One challenge emerging for me in my new job is finding a balance between helping students with class assignments and empowering students to help themselves.
We do what we can for the self-starters and the independently minded (handouts, links on the website, etc.), but we also have a group of students who ask for help (“Please walk me through the entire researching and APA citation process”) every time a paper is due. They’re dedicated and hard working, but some have a technological knowledge gap that prevents them from doing the work on their own, and all know they can ask a librarian for help and receive ample one-on-one instruction.
On one hand, it’s great to see that the library has so many regular patrons, I’m thrilled that they are comfortable enough with us to ask for help, and most days we are not so busy that providing one-on-one instruction results in another student receiving less than adequate attention.
On the other hand, we’re not doing them any favors in the long run by stepping them through the process every time they ask. There’s little motivation to retain information or learn new researching skills when someone is available to conduct your research every time you go to the library. When I worked in a public library, the reference staff had a policy of providing brief computer instruction when asked, and referring patrons to the computer classes the library offered if more extensive teaching (more than 5 to 10 minutes) was required. At the time I thought it was a silly policy, especially when the reference desk wasn’t busy, but now I can see it as a way not only to free up the reference librarian’s time but to encourage patrons to improve on their skills.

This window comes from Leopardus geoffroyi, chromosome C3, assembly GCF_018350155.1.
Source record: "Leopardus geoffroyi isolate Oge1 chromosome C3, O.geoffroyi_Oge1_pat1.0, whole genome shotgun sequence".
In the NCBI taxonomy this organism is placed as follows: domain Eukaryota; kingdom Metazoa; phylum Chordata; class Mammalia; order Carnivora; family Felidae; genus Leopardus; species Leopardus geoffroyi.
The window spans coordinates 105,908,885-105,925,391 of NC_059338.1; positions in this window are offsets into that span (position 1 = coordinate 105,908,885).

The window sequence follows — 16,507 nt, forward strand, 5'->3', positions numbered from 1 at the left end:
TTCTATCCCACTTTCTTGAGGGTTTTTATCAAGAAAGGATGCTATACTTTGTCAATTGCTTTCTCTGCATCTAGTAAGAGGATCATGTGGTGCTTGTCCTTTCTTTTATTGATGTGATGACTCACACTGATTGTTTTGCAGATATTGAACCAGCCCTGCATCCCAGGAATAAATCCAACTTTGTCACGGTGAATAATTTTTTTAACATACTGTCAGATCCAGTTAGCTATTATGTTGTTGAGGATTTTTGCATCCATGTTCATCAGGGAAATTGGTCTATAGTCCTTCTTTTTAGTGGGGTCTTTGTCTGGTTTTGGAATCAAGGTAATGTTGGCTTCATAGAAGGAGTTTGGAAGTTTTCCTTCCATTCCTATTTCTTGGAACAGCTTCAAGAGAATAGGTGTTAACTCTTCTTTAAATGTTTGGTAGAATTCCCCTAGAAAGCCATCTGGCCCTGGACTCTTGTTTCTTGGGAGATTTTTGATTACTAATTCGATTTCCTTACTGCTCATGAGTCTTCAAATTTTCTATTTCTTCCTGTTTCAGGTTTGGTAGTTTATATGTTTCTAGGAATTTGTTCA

So far my solution to this challenge has been to insert small “teachable moments” into the process (“Did you know a faster way to do that is…”) and suggest that they come back during their free time to get additional tips for successful researching. My fear is that an effort to empower them to do the work on their own by pointing them to broader resources or giving out APA handouts will be equated with an unwillingness to help, and they may not return to the library… these things must be done delicately.